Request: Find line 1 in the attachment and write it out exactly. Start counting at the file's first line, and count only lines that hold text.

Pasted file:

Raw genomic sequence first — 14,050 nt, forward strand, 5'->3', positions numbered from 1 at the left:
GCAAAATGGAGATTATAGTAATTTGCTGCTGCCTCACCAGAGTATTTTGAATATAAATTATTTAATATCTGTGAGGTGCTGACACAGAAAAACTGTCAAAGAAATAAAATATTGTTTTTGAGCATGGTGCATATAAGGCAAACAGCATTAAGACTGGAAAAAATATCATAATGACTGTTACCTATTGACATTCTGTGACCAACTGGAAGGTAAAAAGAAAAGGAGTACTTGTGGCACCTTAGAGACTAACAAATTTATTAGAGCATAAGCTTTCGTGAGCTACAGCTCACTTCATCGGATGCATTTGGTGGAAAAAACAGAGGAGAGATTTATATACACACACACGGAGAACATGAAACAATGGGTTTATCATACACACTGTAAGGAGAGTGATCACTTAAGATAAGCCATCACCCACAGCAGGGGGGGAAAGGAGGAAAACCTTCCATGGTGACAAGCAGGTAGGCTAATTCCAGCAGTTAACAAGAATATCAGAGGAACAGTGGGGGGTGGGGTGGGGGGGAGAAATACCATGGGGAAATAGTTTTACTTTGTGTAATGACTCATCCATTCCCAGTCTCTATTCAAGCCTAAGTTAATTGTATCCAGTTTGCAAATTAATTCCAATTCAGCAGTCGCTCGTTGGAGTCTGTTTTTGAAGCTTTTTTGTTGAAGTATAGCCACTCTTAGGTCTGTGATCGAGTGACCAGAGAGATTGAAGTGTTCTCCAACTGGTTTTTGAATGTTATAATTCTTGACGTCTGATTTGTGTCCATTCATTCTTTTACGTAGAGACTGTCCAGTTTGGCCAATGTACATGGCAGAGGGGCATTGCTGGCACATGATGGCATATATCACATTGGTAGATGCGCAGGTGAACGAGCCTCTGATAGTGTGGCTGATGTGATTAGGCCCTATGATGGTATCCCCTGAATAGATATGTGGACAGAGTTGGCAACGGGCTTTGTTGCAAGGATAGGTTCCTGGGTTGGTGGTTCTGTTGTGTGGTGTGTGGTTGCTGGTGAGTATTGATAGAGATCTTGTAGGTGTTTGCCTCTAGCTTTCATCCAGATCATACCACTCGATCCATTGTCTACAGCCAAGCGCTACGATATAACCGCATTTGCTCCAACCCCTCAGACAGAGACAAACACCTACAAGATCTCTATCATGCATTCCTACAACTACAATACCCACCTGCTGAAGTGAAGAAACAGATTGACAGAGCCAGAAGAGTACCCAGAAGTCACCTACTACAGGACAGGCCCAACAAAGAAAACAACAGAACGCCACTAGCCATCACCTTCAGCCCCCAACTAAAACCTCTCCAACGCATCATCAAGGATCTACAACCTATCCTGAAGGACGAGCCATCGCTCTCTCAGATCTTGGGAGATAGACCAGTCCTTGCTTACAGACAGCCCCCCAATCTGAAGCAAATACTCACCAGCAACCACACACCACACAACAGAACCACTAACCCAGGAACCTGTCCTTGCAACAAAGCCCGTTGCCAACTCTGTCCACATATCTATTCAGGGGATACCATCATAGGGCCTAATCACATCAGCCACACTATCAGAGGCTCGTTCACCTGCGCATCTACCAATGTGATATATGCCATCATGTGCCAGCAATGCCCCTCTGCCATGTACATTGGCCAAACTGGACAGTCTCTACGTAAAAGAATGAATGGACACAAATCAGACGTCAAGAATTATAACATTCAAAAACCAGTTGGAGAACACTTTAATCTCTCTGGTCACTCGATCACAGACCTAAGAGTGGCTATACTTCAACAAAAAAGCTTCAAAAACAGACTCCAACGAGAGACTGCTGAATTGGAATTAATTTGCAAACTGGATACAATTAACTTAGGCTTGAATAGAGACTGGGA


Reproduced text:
Raw genomic sequence first — 14,050 nt, forward strand, 5'->3', positions numbered from 1 at the left: